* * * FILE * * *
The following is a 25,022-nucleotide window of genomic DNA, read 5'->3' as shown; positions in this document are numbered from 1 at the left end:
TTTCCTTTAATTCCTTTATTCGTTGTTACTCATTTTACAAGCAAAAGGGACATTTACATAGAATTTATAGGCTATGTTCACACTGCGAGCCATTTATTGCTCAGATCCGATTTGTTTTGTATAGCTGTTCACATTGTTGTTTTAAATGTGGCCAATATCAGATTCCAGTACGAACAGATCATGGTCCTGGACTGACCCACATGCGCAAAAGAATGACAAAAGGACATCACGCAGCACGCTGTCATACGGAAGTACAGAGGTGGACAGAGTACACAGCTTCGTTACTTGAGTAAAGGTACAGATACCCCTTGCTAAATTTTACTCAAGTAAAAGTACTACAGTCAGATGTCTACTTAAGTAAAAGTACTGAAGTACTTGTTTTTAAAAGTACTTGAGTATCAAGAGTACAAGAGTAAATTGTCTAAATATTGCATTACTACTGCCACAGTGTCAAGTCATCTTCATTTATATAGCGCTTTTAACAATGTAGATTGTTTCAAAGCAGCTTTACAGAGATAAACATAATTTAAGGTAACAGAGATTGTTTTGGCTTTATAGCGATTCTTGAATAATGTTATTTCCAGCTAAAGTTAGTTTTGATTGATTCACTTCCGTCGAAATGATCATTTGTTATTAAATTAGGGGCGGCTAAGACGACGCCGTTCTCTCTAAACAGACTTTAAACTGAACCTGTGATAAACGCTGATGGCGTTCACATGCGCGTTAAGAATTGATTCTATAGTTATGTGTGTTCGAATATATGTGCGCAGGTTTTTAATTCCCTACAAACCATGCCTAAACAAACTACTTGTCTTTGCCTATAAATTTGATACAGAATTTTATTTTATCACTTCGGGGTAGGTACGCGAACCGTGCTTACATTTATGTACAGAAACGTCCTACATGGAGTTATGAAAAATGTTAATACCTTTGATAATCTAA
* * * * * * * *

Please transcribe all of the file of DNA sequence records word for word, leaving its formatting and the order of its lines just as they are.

The following is a 25,022-nucleotide window of genomic DNA, read 5'->3' as shown; positions in this document are numbered from 1 at the left end:
TTTCCTTTAATTCCTTTATTCGTTGTTACTCATTTTACAAGCAAAAGGGACATTTACATAGAATTTATAGGCTATGTTCACACTGCGAGCCATTTATTGCTCAGATCCGATTTGTTTTGTATAGCTGTTCACATTGTTGTTTTAAATGTGGCCAATATCAGATTCCAGTACGAACAGATCATGGTCCTGGACTGACCCACATGCGCAAAAGAATGACAAAAGGACATCACGCAGCACGCTGTCATACGGAAGTACAGAGGTGGACAGAGTACACAGCTTCGTTACTTGAGTAAAGGTACAGATACCCCTTGCTAAATTTTACTCAAGTAAAAGTACTACAGTCAGATGTCTACTTAAGTAAAAGTACTGAAGTACTTGTTTTTAAAAGTACTTGAGTATCAAGAGTACAAGAGTAAATTGTCTAAATATTGCATTACTACTGCCACAGTGTCAAGTCATCTTCATTTATATAGCGCTTTTAACAATGTAGATTGTTTCAAAGCAGCTTTACAGAGATAAACATAATTTAAGGTAACAGAGATTGTTTTGGCTTTATAGCGATTCTTGAATAATGTTATTTCCAGCTAAAGTTAGTTTTGATTGATTCACTTCCGTCGAAATGATCATTTGTTATTAAATTAGGGGCGGCTAAGACGACGCCGTTCTCTCTAAACAGACTTTAAACTGAACCTGTGATAAACGCTGATGGCGTTCACATGCGCGTTAAGAATTGATTCTATAGTTATGTGTGTTCGAATATATGTGCGCAGGTTTTTAATTCCCTACAAACCATGCCTAAACAAACTACTTGTCTTTGCCTATAAATTTGATACAGAATTTTATTTTATCACTTCGGGGTAGGTACGCGAACCGTGCTTACATTTATGTACAGAAACGTCCTACATGGAGTTATGAAAAATGTTAATACCTTTGATAATCTAA